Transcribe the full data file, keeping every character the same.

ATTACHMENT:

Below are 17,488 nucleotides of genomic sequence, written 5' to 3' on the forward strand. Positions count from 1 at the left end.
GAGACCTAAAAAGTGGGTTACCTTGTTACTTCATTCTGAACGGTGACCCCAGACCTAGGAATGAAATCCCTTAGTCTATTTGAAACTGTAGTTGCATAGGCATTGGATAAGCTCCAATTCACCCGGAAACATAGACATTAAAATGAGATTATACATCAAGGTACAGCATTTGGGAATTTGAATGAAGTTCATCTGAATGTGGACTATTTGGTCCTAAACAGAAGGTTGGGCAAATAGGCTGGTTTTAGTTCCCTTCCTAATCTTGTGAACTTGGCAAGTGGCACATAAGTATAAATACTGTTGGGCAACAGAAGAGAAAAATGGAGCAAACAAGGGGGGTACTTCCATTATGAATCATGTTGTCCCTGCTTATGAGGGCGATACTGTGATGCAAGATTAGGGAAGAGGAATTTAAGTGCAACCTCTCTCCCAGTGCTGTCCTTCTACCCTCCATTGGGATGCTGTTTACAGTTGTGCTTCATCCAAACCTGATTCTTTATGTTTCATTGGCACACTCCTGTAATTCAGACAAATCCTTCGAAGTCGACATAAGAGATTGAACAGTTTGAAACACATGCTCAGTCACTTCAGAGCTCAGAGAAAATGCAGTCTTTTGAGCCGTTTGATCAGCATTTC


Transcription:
Below are 17,488 nucleotides of genomic sequence, written 5' to 3' on the forward strand. Positions count from 1 at the left end.
GAGACCTAAAAAGTGGGTTACCTTGTTACTTCATTCTGAACGGTGACCCCAGACCTAGGAATGAAATCCCTTAGTCTATTTGAAACTGTAGTTGCATAGGCATTGGATAAGCTCCAATTCACCCGGAAACATAGACATTAAAATGAGATTATACATCAAGGTACAGCATTTGGGAATTTGAATGAAGTTCATCTGAATGTGGACTATTTGGTCCTAAACAGAAGGTTGGGCAAATAGGCTGGTTTTAGTTCCCTTCCTAATCTTGTGAACTTGGCAAGTGGCACATAAGTATAAATACTGTTGGGCAACAGAAGAGAAAAATGGAGCAAACAAGGGGGGTACTTCCATTATGAATCATGTTGTCCCTGCTTATGAGGGCGATACTGTGATGCAAGATTAGGGAAGAGGAATTTAAGTGCAACCTCTCTCCCAGTGCTGTCCTTCTACCCTCCATTGGGATGCTGTTTACAGTTGTGCTTCATCCAAACCTGATTCTTTATGTTTCATTGGCACACTCCTGTAATTCAGACAAATCCTTCGAAGTCGACATAAGAGATTGAACAGTTTGAAACACATGCTCAGTCACTTCAGAGCTCAGAGAAAATGCAGTCTTTTGAGCCGTTTGATCAGCATTTC